E-cars as ticking incendiary bombs on container ships
One of the lesser-known risks of e-cars is the high risk of fire due to the vehicles' lithium-ion batteries. This does not always only affect individual vehicles on the road, but above all endangers transport safety on container ships, where numerous vehicles are stored in a very small space.
Published: September 10, 2022, 11:10 am
Opinions are still divided as to whether, on balance, the risk of fire with e-vehicles is actually higher than with conventionally powered cars, because surprisingly there are no exhaustive studies on this yet. However, experts agree that extinguishing the fire is in any case much more complicated than with combustion engines – and the fire’s intensity is greater – even though there is no fuel on board.
The batteries are a critical weak point
The problem is with the batteries: if the battery in an electric car is deformed, for example in an accident, the battery cells can catch fire . This starts the chemical process inside the battery. As part of the so-called “thermal runway”, it jumps from one cell to the next. Intensive cooling with enormous amounts of water is then required to extinguish the fire. Since the flow of current is interrupted, there is at least no risk of explosion, because the battery cannot ignite because the high-voltage system switches itself off automatically.
Nevertheless, the deletion process is extremely lengthy. If a lithium battery decomposes due to a technical defect, temperatures of up to 800 degrees can occur. The cell degrades, depressurizing and releasing the highly flammable electrolyte. When it comes into contact with water, highly toxic hydrofluoric acid and phosphoric acid are formed.
Apocalypse on the high seas as a constant danger
However, the situation is different when a number of e-cars are in a confined space, such as when transported overseas on container ships. Despite the automatic shutdown of the high-voltage systems, a chain reaction can occur here and the fire can spread from one car to another on board. The result would be an apocalypse as the entire ship could go down in flames.
This is another reason why many operators of freight or passenger ferries shy away from transporting e-cars because they fear the consequences of a fire on their ships – even if they have state-of-the-art fire-fighting systems on board to at least contain a fire that breaks out until the next port is reached. Jesper Maack, spokesman for the Danish shipping company Molslinjen commented: “With the spread of electric cars, it is clear that the authorities, fire protection experts and the ferry industry as well as the manufacturers of electric cars have this at the top of their agenda.”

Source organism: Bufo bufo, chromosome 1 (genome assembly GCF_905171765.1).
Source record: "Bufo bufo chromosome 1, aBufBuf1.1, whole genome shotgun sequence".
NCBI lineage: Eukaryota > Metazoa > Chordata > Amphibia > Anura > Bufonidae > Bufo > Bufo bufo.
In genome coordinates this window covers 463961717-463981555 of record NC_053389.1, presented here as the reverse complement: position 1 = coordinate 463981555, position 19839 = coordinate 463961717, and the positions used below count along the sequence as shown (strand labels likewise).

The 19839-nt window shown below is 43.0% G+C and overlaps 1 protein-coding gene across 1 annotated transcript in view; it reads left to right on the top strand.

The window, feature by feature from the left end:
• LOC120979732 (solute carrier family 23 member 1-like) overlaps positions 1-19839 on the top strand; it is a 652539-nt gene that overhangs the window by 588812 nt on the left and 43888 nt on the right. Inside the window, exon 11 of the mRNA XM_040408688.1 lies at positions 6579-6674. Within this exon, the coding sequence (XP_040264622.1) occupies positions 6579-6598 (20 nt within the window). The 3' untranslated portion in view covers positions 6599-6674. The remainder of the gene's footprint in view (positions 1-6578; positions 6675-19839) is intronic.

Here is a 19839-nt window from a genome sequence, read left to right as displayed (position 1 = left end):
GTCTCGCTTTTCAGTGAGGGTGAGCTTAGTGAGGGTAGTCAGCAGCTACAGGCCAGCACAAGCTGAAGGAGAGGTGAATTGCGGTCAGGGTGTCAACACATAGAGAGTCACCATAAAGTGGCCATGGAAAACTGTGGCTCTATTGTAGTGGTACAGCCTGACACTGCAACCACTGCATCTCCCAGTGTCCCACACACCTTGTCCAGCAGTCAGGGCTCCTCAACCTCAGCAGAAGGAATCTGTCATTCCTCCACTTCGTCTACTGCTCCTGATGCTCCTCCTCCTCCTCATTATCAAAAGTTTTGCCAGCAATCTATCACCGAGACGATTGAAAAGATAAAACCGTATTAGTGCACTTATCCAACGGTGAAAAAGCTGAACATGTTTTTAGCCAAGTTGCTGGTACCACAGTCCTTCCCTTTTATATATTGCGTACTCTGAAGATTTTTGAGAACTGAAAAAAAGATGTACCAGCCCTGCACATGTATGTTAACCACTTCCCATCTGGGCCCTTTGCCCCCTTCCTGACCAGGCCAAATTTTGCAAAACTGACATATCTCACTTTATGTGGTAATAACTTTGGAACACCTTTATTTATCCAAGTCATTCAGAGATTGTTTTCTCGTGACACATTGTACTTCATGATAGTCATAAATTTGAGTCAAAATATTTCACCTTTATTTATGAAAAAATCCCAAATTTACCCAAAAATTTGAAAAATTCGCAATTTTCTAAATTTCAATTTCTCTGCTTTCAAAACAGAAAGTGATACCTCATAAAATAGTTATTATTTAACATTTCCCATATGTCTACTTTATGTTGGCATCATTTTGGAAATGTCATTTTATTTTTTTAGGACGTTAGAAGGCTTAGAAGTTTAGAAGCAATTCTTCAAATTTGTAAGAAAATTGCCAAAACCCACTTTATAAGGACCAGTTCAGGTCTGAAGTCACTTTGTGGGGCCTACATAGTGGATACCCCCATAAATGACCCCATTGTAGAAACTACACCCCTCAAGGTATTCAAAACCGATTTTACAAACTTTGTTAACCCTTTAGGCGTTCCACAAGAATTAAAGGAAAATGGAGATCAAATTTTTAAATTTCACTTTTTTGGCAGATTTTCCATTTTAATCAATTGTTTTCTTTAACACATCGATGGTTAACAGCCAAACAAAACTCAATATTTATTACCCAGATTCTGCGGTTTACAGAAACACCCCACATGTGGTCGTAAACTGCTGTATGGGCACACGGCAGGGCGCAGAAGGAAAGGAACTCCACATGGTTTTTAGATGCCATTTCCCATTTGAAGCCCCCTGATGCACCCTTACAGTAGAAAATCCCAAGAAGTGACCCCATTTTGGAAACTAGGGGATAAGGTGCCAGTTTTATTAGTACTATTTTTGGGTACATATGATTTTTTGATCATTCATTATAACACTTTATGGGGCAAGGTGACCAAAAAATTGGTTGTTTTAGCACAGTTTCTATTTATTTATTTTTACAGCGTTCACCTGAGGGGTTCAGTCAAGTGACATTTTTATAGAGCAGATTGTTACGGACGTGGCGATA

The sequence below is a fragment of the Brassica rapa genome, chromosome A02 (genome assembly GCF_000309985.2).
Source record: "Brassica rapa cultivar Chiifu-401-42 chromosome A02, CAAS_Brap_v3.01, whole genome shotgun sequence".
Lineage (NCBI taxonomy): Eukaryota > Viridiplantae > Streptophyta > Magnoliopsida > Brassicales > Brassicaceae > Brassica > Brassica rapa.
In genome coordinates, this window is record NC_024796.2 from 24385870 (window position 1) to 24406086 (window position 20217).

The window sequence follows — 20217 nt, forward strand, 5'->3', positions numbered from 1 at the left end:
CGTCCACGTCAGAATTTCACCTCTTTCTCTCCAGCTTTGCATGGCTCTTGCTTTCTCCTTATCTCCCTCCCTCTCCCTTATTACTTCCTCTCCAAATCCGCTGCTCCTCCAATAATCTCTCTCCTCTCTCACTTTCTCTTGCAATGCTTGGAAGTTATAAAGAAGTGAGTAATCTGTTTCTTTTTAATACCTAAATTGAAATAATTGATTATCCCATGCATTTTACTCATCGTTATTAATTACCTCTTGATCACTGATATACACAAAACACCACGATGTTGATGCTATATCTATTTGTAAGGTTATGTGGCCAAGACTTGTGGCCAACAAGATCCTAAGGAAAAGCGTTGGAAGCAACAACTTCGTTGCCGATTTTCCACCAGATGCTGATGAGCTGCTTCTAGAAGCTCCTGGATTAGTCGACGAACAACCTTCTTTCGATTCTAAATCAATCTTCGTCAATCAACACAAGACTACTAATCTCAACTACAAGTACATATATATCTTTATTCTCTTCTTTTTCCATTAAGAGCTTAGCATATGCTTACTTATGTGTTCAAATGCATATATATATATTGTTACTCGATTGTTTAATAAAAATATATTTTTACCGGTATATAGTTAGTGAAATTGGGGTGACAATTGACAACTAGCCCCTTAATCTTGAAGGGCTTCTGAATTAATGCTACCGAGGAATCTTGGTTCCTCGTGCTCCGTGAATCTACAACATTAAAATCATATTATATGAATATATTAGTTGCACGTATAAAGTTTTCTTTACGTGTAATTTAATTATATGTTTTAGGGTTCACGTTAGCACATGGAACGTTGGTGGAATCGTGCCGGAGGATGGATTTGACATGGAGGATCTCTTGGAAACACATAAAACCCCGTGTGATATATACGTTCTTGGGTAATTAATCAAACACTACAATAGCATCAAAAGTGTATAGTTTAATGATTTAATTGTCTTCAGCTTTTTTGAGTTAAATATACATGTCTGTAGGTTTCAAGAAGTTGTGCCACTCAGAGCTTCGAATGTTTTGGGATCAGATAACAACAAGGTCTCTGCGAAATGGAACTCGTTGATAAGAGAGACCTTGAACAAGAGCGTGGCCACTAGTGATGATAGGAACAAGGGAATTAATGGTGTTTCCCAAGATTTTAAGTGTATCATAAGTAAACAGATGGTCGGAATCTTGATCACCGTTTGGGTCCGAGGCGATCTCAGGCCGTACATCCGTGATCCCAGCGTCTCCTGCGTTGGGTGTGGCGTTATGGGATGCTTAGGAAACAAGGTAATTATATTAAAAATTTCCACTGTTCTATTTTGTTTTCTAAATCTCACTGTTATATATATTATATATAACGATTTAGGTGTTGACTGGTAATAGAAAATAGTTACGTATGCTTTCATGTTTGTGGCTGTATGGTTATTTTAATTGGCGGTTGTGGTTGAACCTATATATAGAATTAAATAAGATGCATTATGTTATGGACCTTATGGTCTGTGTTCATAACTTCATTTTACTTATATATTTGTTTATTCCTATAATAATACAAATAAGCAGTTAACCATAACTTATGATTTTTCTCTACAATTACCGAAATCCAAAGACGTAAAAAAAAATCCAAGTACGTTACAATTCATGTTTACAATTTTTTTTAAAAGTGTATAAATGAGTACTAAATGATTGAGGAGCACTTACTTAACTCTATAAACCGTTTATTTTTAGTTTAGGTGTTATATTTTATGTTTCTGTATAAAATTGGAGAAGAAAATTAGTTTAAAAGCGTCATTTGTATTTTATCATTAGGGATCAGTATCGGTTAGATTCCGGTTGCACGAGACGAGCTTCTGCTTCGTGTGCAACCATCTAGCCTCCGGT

Logisticians and freight companies fear the risk of fire
In the case of fires on board a ship, it is not possible to extinguish the fire from the outside. Efforts are therefore being made to smother the fire by depriving it of oxygen and to seal off the affected rooms. This is not possible with open vehicle decks, which is why these fires are very difficult or even impossible to extinguish. If there are still many vehicles lined up, the burning car is probably not accessible at all. If the fire cannot be controlled using the built-in sprinkler systems, the entire ship is at risk.
Although the water is pumped overboard via ditches, these gradually become clogged with debris released by the fire, causing the extinguishing water to collect on deck. The fire also spreads to neighboring vehicles. This ensures that significant amounts of hydrofluoric acid are produced in the event of a fire. Even if the fire is under control, one must expect that the entire vehicle deck would then become contaminated. There is also a risk of considerable damage if the hydrofluoric acid gets into the environment with the extinguishing water.
Catastrophic shipwrecks involving e-cars in recent years
The problem of the environmentally friendly disposal of the contaminated extinguishing water and the burned and also contaminated vehicles then arises. And finally, passengers are at risk of the highly dangerous hydrofluoric acid gas produced reaching their area of the ship. German daily Welt reporter Birger Nicolai referred in this context to a risk study by the shipping insurer Allianz Global Corporate & Specialty (AGCS), which came to the conclusion that fire and explosions on board caused 18 percent of the total loss of 9,2 billion euros.
In that year, the freighter Felicity Ace sank in the Atlantic with 4 000 vehicles on board; In 2020, the car transporter Höegh Xiamen and the container ship Cosco Pacific caught fire. In all of these cases, incorrectly declared battery charges were identified as the cause or amplification of the fires. In 2021 there were 54 total losses. As the report states, this is due to the “defective manufacture of battery cells and devices, overcharging of the cells and overheating.” The danger is therefore real.
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